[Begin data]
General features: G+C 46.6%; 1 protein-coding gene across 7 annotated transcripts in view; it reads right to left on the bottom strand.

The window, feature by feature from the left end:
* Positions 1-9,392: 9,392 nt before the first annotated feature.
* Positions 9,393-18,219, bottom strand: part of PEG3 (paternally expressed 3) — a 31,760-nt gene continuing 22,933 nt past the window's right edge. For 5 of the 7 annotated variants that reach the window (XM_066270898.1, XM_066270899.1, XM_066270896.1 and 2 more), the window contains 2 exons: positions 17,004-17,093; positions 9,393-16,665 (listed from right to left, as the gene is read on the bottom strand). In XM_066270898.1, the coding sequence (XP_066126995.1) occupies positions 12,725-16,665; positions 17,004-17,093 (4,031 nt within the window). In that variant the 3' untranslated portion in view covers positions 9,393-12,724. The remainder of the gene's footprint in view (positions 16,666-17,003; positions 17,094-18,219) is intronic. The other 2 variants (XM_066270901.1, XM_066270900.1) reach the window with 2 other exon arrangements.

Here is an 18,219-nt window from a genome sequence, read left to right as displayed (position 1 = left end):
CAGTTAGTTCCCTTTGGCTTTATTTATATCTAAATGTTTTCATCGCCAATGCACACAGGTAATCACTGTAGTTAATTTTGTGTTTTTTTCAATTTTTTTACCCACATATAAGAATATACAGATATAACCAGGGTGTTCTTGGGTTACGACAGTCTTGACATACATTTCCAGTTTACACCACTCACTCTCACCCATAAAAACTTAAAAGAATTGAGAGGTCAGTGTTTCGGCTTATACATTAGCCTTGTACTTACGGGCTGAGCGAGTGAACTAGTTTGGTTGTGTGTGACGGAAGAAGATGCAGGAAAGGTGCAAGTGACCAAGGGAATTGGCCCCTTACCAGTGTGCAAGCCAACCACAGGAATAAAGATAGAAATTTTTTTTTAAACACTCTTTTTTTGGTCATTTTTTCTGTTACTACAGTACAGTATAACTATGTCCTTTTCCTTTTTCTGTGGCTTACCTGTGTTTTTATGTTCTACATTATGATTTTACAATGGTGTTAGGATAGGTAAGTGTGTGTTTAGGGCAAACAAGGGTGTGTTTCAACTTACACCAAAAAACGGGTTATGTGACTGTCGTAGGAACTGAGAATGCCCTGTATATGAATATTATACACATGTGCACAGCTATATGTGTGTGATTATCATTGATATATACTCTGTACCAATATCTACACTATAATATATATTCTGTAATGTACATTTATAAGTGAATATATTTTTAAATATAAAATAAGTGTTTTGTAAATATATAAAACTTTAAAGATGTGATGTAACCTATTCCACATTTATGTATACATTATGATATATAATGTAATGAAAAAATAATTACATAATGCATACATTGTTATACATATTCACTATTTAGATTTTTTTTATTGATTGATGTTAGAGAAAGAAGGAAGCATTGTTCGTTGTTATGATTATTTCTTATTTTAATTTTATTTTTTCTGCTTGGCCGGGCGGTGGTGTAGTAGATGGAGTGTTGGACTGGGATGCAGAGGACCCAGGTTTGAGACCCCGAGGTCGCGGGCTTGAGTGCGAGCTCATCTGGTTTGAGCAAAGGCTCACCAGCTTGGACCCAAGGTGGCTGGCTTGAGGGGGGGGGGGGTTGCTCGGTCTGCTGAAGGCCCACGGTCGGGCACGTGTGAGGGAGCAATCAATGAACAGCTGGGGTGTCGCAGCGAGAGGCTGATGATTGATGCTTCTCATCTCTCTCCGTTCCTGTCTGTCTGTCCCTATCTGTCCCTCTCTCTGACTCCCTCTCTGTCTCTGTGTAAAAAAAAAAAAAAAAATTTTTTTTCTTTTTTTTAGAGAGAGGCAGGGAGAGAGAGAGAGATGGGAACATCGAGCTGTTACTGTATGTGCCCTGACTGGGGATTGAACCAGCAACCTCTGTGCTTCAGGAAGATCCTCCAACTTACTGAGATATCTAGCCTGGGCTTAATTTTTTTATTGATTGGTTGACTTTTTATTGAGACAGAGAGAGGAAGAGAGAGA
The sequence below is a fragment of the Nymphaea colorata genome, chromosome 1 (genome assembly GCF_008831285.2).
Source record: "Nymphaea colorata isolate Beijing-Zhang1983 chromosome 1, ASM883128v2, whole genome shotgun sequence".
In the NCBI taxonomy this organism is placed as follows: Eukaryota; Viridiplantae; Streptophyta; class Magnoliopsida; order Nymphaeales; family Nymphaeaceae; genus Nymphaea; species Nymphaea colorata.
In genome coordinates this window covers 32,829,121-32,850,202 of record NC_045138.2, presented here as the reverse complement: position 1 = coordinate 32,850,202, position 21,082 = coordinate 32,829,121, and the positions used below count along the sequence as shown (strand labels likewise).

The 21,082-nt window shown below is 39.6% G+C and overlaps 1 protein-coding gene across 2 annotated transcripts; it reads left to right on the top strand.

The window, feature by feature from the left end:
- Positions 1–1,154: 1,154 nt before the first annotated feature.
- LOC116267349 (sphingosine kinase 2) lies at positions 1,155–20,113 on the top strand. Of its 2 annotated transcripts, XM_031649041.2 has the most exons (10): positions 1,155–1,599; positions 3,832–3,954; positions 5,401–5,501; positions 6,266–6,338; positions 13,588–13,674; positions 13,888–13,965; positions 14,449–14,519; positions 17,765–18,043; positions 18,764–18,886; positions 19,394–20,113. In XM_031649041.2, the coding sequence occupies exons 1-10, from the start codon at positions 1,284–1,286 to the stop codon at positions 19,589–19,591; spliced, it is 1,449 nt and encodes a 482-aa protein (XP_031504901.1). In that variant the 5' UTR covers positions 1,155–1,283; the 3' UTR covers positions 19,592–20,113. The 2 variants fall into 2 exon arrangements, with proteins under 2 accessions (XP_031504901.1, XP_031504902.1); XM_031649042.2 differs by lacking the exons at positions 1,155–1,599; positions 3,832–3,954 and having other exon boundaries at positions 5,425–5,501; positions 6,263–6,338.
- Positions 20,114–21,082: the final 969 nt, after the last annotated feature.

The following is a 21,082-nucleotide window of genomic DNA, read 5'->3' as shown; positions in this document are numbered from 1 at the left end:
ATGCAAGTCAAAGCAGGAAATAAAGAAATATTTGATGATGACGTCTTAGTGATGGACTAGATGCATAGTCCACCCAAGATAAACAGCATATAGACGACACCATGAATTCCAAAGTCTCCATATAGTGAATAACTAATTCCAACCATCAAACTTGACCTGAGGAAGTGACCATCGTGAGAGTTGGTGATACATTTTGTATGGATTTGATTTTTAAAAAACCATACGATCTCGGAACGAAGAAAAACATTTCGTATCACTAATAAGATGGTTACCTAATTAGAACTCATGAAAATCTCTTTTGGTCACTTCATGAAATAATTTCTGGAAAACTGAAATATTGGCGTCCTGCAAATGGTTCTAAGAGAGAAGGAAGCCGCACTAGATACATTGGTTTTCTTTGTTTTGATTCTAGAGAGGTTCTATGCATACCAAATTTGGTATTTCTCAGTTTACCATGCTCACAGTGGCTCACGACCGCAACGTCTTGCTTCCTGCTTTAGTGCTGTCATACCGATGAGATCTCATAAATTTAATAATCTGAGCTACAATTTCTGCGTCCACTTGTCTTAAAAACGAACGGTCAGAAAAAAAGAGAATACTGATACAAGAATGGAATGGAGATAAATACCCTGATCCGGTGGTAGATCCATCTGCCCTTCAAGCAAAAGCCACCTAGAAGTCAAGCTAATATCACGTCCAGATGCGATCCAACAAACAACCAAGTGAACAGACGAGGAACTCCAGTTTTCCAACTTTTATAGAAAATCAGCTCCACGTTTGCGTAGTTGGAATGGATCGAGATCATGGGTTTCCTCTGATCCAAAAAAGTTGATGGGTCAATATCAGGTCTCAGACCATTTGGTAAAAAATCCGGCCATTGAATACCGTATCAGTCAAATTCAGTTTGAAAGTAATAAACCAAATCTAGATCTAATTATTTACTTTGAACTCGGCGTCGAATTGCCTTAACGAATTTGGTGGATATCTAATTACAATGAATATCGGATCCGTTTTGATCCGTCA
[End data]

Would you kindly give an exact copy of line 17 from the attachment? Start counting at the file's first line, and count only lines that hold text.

ATGCAAGTCAAAGCAGGAAATAAAGAAATATTTGATGATGACGTCTTAGTGATGGACTAGATGCATAGTCCACCCAAGATAAACAGCATATAGACGACACCATGAATTCCAAAGTCTCCATATAGTGAATAACTAATTCCAACCATCAAACTTGACCTGAGGAAGTGACCATCGTGAGAGTTGGTGATACATTTTGTATGGATTTGATTTTTAAAAAACCATACGATCTCGGAACGAAGAAAAACATTTCGTATCACTAATAAGATGGTTACCTAATTAGAACTCATGAAAATCTCTTTTGGTCACTTCATGAAATAATTTCTGGAAAACTGAAATATTGGCGTCCTGCAAATGGTTCTAAGAGAGAAGGAAGCCGCACTAGATACATTGGTTTTCTTTGTTTTGATTCTAGAGAGGTTCTATGCATACCAAATTTGGTATTTCTCAGTTTACCATGCTCACAGTGGCTCACGACCGCAACGTCTTGCTTCCTGCTTTAGTGCTGTCATACCGATGAGATCTCATAAATTTAATAATCTGAGCTACAATTTCTGCGTCCACTTGTCTTAAAAACGAACGGTCAGAAAAAAAGAGAATACTGATACAAGAATGGAATGGAGATAAATACCCTGATCCGGTGGTAGATCCATCTGCCCTTCAAGCAAAAGCCACCTAGAAGTCAAGCTAATATCACGTCCAGATGCGATCCAACAAACAACCAAGTGAACAGACGAGGAACTCCAGTTTTCCAACTTTTATAGAAAATCAGCTCCACGTTTGCGTAGTTGGAATGGATCGAGATCATGGGTTTCCTCTGATCCAAAAAAGTTGATGGGTCAATATCAGGTCTCAGACCATTTGGTAAAAAATCCGGCCATTGAATACCGTATCAGTCAAATTCAGTTTGAAAGTAATAAACCAAATCTAGATCTAATTATTTACTTTGAACTCGGCGTCGAATTGCCTTAACGAATTTGGTGGATATCTAATTACAATGAATATCGGATCCGTTTTGATCCGTCA